y retouched it. The verses quoted show a firmer hand than is generally seen in it, and we are safe in assuming that they were added after his visit to England.
Dr. Johnson epigrammatized Spenser's indictment into
There mark what ills the scholar's life assail, Toil, envy, want, the patron, and the jail, but I think it loses in Whose body is sere, whose branches broke, Whose naked arms stretch unto the fire. It is one of those verses that Joseph Warton would have liked in secret, that Dr. Johnson would have proved to be untranslatable into reasonable prose, and which the imagination welcomes at once without caring whether it be exactly conformable to barnever have had the varied majesty of Milton's blank-verse. But Dr. Warton should have remembered (what he too often forgets in his own verses) that, in spite of Dr. Johnson's dictum, poetry is not prose, and that verse only loses its advantage over the latter by invading its province.
As where Dr. Warton himself says:— How near
ems to me rather that the earliest influence traceable in him is that of Goldsmith, and later of Cowper, and it is, perhaps, some slight indication of its having already begun that his first volume of Descriptive Sketches (1793) was put forth by Johnson, who was Cowper's publisher.
By and by the powerful impress of Burns is seen both in the topics of his verse and the form of his expression.
But whatever their ultimate effect upon his style, certain it is that his juvenile poems were clothed nd dry; Few months of life he has in store, As he to you will tell, For still, the more he works, the more Do his weak ankles swell,— which are not only prose, but bad prose, and moreover guilty of the same fault for which Wordsworth condemned Dr. Johnson's famous parody on the ballad-style,—that their matter is contemptible.
The sonorousness of conviction with which Wordsworth sometimes gives utterance to commonplaces of thought and trivialities of sentiment has a ludicrous effect on the prof
self, he always does it with an epical stateliness of phrase, and whose self-respect even in youth was so profound that it resembles the reverence paid by other men to a far-off and idealized character,— that he should be treated in this offhand familiar fashion by his biographer seems to us a kind of desecration, a violation of good manners no less than of the laws of biographic art. Milton is the last man in the world to be slapped on the back with impunity.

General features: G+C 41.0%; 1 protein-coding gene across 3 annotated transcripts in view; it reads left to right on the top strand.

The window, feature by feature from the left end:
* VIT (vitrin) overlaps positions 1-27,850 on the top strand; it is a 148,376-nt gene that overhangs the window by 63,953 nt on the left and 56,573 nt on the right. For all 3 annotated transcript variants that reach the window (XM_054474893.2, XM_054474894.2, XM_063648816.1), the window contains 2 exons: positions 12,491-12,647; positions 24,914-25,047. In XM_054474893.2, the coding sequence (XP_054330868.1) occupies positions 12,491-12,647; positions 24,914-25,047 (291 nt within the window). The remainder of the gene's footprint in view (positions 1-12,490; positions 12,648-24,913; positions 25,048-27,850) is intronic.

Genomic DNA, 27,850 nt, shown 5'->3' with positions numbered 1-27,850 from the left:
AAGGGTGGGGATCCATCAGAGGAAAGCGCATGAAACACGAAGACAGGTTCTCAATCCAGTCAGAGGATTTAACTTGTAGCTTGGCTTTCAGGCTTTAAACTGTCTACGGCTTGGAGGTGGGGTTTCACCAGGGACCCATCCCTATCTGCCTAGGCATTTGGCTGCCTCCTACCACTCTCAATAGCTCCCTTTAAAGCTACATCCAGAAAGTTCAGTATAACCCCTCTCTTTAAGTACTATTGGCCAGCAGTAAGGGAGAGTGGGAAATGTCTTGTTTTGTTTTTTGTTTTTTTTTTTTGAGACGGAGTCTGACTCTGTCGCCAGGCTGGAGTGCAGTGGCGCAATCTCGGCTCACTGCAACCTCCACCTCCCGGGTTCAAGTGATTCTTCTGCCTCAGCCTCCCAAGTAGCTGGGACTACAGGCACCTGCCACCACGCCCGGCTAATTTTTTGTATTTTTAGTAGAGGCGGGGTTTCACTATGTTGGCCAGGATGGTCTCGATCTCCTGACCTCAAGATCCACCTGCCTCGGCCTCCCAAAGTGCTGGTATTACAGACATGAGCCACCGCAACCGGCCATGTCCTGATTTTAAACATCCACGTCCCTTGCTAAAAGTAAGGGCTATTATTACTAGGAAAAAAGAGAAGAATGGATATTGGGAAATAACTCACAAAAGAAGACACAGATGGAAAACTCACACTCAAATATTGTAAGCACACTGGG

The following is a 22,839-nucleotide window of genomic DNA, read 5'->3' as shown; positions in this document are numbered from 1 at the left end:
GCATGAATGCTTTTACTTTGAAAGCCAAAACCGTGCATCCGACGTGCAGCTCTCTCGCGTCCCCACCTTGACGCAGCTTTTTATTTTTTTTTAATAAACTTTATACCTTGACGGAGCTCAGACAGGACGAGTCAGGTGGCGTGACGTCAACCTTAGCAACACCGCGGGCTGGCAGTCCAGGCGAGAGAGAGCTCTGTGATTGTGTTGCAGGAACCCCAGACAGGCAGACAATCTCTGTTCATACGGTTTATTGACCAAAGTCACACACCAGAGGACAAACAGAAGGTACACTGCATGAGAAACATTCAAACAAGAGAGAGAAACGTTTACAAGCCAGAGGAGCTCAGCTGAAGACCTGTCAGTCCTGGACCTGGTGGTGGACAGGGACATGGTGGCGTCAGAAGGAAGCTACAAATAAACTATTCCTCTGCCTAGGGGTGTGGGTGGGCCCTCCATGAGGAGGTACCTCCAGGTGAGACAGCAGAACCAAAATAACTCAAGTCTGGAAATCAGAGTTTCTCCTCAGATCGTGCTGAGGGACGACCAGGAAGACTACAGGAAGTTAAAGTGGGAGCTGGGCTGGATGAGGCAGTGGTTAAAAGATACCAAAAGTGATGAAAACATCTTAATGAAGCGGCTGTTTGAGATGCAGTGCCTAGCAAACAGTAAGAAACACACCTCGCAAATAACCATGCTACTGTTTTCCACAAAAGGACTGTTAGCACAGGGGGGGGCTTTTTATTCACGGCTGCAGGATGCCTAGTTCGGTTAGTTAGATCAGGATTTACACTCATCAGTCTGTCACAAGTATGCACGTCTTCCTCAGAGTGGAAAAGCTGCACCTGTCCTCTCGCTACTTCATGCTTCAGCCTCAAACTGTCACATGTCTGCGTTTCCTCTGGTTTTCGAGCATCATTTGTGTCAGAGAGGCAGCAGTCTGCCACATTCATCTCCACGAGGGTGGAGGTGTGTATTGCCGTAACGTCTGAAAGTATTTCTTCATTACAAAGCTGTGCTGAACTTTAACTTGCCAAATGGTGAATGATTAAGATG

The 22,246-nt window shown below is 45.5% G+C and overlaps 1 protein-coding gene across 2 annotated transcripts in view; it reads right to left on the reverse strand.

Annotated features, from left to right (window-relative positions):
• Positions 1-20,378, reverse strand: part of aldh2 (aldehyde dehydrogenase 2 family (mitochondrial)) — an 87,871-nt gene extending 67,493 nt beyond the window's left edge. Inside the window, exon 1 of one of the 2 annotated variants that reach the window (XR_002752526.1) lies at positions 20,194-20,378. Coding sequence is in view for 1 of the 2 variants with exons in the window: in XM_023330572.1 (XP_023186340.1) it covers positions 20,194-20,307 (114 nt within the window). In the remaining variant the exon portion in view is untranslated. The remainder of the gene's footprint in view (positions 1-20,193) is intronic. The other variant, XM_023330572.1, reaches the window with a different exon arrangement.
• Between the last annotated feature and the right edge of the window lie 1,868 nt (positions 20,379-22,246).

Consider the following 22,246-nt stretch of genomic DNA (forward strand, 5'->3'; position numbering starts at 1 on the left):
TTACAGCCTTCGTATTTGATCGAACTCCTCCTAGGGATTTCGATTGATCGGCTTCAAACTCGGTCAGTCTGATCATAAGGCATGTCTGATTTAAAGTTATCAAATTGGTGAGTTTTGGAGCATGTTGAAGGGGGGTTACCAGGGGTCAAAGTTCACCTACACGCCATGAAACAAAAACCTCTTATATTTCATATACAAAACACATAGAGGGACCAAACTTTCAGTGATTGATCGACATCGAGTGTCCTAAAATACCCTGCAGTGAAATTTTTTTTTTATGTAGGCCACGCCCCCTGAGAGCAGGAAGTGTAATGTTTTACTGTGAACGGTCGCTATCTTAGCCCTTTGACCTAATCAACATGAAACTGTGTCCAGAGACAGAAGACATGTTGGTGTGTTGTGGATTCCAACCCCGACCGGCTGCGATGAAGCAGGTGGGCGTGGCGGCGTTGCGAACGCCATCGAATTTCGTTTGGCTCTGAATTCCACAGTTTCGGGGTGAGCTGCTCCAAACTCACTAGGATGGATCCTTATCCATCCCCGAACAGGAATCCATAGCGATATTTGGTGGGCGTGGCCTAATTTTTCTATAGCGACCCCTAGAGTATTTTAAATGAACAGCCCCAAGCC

Better the surly injustice of Johnson than such presumptuous friendship as this.
Let the seventeenth century, at least, be kept sacred from the insupportable foot of the interviewer!
But Mr. Masson, in his desire to be (shall I say) idiomatic, can do something worse than what has been hitherto quoted.
He can be even vulgar.
Discussing the motives of Milton's first marriage, he says, Did he come seeking his £ 500, and did Mrs. Powell heave a daughter at him?
We have heard of a woman throwing herself at a man's head, and t
cieties, but him who finds a nepenthe for the soul we elect into the small academy of the immortals.
The poems of Keats mark an epoch in English poetry; for, however often we may find traces of it in others, in them found its most unconscious expression that reaction against the barrel-organ style which had been reigning by a kind of sleepy divine right for half a century.
The lowest point was indicated when there was such an utter confounding of the common and the uncommon sense that Dr. Johnson wrote verse and Burke prose.
The most profound gospel of criticism was, that nothing was good poetry that could not be translated into good prose, as if one should say that the test of sufficient moonlight was that tallow-candles could be made of it. We find Keats at first going to the other extreme, and endeavoring to extract green cucumbers from the rays of tallow; but we see also incontestable proof of the greatness and purity of his poetic gift in the constant return toward equilibri